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Jethro Tull (30 March 1674 – 21 February 1741), was an English agricultural pioneer during the period before the Industrial Revolution and the Agricultural Revolution.
Tull was born in Basildon, Berkshire to Dorothy Buckridge and Jethro Tull and baptised there on March 30. He matriculated at St John's College, Oxford at the age of 17 but appears to have not taken a degree. He was later educated at Gray's Inn.
He became sick with a pulmonary disorder, and as he went in a search for a cure he travelled Europe seeking more knowledge of agriculture. Influenced by the early Age of Enlightenment, he helped transform agricultural practices by inventing or improving numerous implements.
In 1701, Tull refined the seed drill, a device for sowing seeds effectively while living in Crowmarsh Gifford.
Tull also advocated the use of horses over oxen, invented a horse-drawn hoe for clearing weeds, and made changes to the design of the plough which are still visible in modern versions.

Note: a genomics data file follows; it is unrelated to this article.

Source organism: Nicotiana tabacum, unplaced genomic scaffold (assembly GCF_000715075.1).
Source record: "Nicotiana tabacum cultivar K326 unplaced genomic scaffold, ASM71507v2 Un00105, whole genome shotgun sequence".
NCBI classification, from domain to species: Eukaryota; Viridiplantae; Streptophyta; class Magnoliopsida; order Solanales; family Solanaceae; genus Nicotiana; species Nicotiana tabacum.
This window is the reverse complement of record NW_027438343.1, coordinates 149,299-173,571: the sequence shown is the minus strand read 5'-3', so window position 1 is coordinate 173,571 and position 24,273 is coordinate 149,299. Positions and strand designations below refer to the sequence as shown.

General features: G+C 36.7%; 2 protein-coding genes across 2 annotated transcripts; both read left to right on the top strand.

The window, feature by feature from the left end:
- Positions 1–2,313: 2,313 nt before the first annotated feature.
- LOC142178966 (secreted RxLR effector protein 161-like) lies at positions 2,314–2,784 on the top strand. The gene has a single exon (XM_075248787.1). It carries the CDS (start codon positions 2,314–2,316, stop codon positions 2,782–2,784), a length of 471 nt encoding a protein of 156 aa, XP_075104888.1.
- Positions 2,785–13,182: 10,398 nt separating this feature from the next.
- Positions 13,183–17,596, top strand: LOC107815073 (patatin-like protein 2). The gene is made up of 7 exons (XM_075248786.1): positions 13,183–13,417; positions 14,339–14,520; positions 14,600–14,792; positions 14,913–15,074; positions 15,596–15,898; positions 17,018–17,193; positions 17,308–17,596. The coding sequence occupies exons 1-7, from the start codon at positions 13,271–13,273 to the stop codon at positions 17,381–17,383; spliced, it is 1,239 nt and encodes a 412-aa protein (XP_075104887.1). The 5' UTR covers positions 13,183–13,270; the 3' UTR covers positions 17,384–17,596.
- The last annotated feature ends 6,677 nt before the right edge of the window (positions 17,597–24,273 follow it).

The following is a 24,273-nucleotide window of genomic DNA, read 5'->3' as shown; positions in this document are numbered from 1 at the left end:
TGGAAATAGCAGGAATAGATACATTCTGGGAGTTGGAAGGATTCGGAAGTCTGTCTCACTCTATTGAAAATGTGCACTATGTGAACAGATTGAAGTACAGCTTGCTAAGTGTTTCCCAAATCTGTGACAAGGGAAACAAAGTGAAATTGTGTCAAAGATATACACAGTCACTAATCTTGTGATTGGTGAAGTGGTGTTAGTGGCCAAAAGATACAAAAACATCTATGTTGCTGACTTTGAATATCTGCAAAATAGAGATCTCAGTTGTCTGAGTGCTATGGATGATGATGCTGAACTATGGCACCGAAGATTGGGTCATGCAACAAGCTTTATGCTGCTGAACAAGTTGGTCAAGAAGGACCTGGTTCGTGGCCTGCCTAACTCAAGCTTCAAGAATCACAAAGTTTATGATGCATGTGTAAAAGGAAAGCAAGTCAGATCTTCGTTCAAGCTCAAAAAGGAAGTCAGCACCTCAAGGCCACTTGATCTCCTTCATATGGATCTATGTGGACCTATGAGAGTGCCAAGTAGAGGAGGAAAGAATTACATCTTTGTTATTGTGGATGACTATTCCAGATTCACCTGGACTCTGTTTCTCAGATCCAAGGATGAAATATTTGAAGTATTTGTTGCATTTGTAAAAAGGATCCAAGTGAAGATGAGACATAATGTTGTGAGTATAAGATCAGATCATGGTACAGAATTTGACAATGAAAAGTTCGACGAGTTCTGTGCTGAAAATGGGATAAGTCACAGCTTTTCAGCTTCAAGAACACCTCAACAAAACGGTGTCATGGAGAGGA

His interest in ploughing derived from his interest in weed control, and his belief that fertilizing was unnecessary, on the basis that nutrients locked up in soil could be released through pulverization.
Tull's inventions were sometimes considered controversial and were not widely adopted for many years.
Tull published his famous book, The New Horse-Houghing [Horse-Hoeing] Husbandry, c.1731, with the sub-title "an Essay on the Principles of Tillage and Nutrition"
Tull died in Shalbourne, Berkshire (now Wiltshire), and is buried in the churchyard of St Bartholomew's Church, Lower Basildon, Berkshire.